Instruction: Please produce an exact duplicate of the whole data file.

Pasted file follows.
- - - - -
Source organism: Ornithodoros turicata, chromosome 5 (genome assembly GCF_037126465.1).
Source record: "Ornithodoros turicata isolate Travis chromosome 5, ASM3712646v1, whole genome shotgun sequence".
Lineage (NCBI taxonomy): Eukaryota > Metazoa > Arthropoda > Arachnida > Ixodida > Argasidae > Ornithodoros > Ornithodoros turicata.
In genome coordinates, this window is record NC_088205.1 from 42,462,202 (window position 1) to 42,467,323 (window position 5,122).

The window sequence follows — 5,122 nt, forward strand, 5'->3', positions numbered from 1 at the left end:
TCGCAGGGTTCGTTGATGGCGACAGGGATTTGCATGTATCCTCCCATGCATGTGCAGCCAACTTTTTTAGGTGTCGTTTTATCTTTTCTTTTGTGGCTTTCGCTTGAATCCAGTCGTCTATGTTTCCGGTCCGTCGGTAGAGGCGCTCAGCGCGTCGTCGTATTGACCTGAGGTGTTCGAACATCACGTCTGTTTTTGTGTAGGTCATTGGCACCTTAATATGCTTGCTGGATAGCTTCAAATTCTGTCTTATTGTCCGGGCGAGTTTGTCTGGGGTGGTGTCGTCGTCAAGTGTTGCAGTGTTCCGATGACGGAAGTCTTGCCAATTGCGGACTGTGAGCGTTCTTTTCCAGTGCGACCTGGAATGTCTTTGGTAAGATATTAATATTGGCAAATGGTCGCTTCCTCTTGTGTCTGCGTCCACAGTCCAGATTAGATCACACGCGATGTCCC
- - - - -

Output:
Source organism: Ornithodoros turicata, chromosome 5 (genome assembly GCF_037126465.1).
Source record: "Ornithodoros turicata isolate Travis chromosome 5, ASM3712646v1, whole genome shotgun sequence".
Lineage (NCBI taxonomy): Eukaryota > Metazoa > Arthropoda > Arachnida > Ixodida > Argasidae > Ornithodoros > Ornithodoros turicata.
In genome coordinates, this window is record NC_088205.1 from 42,462,202 (window position 1) to 42,467,323 (window position 5,122).

The window sequence follows — 5,122 nt, forward strand, 5'->3', positions numbered from 1 at the left end:
TCGCAGGGTTCGTTGATGGCGACAGGGATTTGCATGTATCCTCCCATGCATGTGCAGCCAACTTTTTTAGGTGTCGTTTTATCTTTTCTTTTGTGGCTTTCGCTTGAATCCAGTCGTCTATGTTTCCGGTCCGTCGGTAGAGGCGCTCAGCGCGTCGTCGTATTGACCTGAGGTGTTCGAACATCACGTCTGTTTTTGTGTAGGTCATTGGCACCTTAATATGCTTGCTGGATAGCTTCAAATTCTGTCTTATTGTCCGGGCGAGTTTGTCTGGGGTGGTGTCGTCGTCAAGTGTTGCAGTGTTCCGATGACGGAAGTCTTGCCAATTGCGGACTGTGAGCGTTCTTTTCCAGTGCGACCTGGAATGTCTTTGGTAAGATATTAATATTGGCAAATGGTCGCTTCCTCTTGTGTCTGCGTCCACAGTCCAGATTAGATCACACGCGATGTCCC